When Beethoven died in 1827, unsent letters were found addressing his “Immortal Beloved”. Someone was evidently the love of his life but who was she? It’s a question which has intrigued Beethoven scholars for nearly 200 years.
Most people who’ve studied the trail now agree that the most likely candidate is Josephine Brunsvik or Countess Jozefina Brunsvik de Korompa, later Countess Josephine Deym. This is the theory that music journalist, librettist and author, Jessica Duchen runs with in her entertaining, informative new novel.
Pepi, as she is called here within the family, is a troubled woman as we see through the eyes of her elder sister Therese (Tesi) who narrates the story. It is addressed to a beloved niece and – given that Pepi eventually bears seven children it’s a long time before we realise which one Tesi is addressing. And there’s something faintly operatic about the niece in question when we finally learn where she fits in. Remember that bit in The Marriage of Figaro when a whole number is based on paternity revelations? Well that – but no spoilers here.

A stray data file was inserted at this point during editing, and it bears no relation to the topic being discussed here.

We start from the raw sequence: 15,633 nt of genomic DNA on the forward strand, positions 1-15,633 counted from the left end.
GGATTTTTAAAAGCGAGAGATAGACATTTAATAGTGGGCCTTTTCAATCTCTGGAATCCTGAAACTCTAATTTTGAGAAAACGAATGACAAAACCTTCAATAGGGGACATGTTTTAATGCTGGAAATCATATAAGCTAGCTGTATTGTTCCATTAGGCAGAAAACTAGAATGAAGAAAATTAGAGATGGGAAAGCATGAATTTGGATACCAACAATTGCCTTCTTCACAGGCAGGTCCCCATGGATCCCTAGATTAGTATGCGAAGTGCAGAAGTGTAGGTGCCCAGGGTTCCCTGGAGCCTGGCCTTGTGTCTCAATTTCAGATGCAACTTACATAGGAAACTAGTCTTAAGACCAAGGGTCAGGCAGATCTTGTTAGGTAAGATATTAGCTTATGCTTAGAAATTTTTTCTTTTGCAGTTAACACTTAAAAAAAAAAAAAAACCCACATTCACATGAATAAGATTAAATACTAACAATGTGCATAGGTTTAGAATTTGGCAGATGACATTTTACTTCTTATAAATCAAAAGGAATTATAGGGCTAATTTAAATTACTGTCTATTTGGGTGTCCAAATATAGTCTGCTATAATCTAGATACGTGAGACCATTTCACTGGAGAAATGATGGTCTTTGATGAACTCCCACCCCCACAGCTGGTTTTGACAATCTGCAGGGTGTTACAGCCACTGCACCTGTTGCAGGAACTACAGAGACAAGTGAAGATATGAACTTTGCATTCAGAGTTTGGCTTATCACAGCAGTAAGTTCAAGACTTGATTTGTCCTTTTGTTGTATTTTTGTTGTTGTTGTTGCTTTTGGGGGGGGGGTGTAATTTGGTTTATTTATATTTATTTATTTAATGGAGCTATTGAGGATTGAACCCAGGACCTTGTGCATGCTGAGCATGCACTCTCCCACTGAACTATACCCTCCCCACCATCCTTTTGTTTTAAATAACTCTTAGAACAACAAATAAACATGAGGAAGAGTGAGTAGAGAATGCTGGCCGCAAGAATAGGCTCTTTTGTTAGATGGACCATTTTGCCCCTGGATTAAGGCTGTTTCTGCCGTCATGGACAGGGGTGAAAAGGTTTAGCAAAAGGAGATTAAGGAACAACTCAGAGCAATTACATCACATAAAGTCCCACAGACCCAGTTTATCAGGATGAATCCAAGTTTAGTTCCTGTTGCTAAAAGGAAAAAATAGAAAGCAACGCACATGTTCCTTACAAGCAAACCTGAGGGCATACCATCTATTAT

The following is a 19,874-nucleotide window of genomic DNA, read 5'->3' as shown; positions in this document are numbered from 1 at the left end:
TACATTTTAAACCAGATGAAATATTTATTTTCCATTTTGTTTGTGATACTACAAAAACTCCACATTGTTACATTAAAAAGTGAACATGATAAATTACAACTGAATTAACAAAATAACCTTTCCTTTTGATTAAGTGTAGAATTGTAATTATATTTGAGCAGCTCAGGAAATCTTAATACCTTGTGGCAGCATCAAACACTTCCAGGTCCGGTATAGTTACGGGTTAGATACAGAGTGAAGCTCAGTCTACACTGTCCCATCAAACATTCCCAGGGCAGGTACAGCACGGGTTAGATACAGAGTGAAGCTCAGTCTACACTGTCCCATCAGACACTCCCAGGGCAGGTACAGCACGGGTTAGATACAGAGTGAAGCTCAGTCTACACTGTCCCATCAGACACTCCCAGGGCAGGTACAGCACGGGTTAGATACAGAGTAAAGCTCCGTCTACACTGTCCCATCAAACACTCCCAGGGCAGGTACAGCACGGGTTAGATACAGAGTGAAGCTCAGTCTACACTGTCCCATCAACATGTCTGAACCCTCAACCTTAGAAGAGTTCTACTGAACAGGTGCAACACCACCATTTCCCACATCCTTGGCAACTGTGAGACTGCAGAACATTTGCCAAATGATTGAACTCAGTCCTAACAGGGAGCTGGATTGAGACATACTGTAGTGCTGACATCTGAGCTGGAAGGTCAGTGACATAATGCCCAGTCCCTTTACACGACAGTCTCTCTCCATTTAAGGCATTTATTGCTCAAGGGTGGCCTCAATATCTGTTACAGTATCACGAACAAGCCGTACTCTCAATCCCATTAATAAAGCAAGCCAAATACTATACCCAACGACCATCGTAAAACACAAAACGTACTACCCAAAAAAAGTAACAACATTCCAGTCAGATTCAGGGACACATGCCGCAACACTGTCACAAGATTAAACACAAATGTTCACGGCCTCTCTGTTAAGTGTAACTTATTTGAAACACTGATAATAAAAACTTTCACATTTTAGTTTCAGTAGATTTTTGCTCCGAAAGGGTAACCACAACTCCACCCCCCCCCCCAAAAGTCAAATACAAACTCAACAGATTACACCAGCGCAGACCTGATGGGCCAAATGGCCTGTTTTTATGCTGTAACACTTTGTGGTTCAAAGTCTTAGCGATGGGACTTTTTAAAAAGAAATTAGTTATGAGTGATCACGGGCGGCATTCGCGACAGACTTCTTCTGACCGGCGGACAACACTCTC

There are several great strengths in this convincing story. Duchen gives us a very rounded, human, humane take on Beethoven: principled, difficult, disorganised, slovenly, kind, passionate, deaf and all the rest of it. And you can’t help being moved by Pepi’s predicament, unwise as she often is. I was also fascinated by the vividness of Duchen’s depiction of Vienna and emerged in horror at the realisation of just how dreadful life there would have been during that period of war and uncertainty. And as for all that appallingly uncomfortable travel around Austria and Hungary by coach: you ache in sympathy. Moreover I knew nothing of Tesi, who was a famed education pioneer, presented by Duchen in a neat twist as an unreliable narrator. I really enjoyed the moment at the opening of Fidelio when Tesi gives a spare ticket to a keen but very shy young man she happens on at the entrance. His name turns out to be Franz Schubert.
This speculative novel is a bit slow to get going but once Duchen gets into her stride it’s a real page turner although her music critic credentials sometimes shine too brightly through the narrative. We really don’t need an analytical run down of every piece Beethoven wrote although it does, I suppose, make a point about the taken-for-granted level of musical literacy in early 19th century Europe.